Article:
A spiritual comment and prayer to start the day with Rabbi Jonathan Wittenberg
This Sabbath we read in the synagogue the beautiful words of the prophet Zachariah: ‘Not by might and not by power, but by my spirit, says the Lord’.
The cynic in me feels he’s out of touch with how this world works. Might and power are constantly in evidence, while God’s spirit seems invisible, a prisoner of war, permanently disarmed in the violent drama of history.
Worse, it’s usually the most pernicious regimes who make the loudest claims that God is on their side.
But my heart maintains that Zachariah was not wrong. Deeper than hatred is love for life.
Our family once had to look after two baby squirrels, feeding them by pipette every four hours, day and night. They clung to the teats and sucked their milk with the most tenacious concentration.
It’s not just our own lives to which we cling. At heart, we feel deeply for the lives, and hurts, of others. That’s what made women reach out and contact each other across the cruel battle lines of the Balkan wars. It’s what makes bereaved parents, Palestinian and Israeli, stand together and say, ‘Put humanity first’.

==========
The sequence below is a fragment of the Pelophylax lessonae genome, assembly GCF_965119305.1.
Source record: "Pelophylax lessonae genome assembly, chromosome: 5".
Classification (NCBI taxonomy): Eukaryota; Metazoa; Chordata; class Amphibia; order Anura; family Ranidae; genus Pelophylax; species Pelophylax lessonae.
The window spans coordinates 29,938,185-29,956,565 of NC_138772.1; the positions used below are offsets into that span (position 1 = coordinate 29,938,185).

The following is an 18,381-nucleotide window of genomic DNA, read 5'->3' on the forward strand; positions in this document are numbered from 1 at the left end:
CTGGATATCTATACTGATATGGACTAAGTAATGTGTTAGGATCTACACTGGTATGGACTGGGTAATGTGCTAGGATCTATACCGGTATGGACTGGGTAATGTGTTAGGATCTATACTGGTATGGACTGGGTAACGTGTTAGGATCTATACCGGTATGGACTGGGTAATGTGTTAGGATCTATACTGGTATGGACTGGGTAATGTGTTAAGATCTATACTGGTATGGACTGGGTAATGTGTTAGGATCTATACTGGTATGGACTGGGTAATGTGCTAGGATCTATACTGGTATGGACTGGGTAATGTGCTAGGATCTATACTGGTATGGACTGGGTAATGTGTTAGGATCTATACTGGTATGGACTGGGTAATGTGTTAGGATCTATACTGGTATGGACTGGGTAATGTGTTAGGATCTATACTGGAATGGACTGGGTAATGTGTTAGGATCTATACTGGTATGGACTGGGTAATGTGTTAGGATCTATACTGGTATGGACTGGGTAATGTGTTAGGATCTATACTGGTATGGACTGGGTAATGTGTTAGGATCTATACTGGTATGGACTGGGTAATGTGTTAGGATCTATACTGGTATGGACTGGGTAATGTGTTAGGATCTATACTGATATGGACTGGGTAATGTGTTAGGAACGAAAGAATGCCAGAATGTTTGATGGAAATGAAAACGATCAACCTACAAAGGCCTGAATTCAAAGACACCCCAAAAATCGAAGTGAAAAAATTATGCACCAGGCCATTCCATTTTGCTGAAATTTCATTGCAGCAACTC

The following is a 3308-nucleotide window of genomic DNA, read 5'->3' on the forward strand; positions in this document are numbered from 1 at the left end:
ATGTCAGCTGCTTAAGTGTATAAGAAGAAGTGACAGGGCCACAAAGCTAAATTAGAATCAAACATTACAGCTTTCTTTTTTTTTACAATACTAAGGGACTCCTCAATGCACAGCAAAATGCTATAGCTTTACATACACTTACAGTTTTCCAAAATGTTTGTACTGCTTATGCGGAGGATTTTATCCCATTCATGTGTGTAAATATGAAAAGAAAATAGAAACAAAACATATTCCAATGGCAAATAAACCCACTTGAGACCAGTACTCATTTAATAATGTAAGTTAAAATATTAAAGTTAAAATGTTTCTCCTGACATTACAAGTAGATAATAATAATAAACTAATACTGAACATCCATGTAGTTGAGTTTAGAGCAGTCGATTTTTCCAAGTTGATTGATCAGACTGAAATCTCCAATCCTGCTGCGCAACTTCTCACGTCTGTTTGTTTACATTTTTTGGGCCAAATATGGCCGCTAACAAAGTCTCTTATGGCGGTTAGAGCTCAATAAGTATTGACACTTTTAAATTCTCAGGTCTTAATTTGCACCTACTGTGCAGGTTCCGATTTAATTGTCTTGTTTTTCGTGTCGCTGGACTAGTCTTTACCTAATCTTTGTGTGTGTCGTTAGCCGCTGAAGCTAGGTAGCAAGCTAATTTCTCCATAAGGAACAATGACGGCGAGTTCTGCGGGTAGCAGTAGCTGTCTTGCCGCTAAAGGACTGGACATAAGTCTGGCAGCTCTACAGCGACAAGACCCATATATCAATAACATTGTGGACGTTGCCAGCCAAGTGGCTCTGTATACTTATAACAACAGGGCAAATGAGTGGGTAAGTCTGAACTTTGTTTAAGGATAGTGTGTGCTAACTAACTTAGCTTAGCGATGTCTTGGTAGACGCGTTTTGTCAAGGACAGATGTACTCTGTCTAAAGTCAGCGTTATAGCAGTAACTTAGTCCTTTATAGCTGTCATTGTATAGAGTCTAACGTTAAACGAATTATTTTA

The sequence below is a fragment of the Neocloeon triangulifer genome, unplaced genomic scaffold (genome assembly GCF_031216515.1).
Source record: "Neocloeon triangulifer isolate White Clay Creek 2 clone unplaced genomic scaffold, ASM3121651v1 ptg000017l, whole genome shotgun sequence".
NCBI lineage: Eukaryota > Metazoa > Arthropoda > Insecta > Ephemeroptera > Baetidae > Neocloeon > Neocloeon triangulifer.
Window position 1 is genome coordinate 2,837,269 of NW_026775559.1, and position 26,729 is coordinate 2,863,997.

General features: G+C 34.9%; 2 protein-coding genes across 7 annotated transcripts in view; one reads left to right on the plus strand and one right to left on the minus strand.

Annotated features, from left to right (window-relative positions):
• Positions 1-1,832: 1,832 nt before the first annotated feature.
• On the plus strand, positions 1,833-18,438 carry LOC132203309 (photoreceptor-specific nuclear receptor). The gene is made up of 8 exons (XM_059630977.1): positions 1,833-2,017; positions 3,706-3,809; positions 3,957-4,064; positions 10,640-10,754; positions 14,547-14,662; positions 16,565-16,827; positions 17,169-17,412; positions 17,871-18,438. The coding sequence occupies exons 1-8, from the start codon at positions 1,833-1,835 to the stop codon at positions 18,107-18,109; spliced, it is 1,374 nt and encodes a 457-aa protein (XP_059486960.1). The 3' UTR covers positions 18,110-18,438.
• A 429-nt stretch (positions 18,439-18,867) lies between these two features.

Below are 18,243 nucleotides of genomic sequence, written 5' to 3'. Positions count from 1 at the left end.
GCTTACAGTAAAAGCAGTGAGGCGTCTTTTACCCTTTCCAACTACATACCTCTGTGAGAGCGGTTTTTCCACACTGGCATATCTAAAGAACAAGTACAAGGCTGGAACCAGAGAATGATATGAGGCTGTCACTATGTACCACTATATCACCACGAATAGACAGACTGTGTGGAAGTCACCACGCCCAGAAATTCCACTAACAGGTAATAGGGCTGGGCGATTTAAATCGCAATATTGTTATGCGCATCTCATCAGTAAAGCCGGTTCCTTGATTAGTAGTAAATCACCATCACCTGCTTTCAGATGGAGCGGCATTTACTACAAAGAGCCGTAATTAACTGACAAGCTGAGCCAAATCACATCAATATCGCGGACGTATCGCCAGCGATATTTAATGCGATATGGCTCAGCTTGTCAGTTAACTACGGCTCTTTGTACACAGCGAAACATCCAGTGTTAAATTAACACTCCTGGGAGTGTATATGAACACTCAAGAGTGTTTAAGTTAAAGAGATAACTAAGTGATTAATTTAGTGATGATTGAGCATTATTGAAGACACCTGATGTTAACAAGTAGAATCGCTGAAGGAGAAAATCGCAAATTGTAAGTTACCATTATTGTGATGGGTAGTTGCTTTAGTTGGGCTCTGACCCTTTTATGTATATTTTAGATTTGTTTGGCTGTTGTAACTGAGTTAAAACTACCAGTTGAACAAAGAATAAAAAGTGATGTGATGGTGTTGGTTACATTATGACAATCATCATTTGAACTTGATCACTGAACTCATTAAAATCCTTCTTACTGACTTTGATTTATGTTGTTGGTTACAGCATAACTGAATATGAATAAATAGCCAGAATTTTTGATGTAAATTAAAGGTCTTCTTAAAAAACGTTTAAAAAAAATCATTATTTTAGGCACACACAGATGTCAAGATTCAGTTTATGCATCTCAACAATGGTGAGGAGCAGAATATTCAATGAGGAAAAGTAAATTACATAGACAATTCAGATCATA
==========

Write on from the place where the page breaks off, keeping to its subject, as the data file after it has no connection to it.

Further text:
I believe that within us all, often obscured by fear and previous suffering, is a profound intuitive respect for the flow of life as it traverses every living being, bestowing consciousness and uniting us all.
Such sacred energy surely inspired Beethoven when he set Schiller’s lyrics in the triumphant chorus of his Ninth Symphony:
All men shall be brothers
Where your gentle wings shall rest.
God, strengthen with your spirit those feelings which lie deeper in us than envy and hate: wonder, love and awe.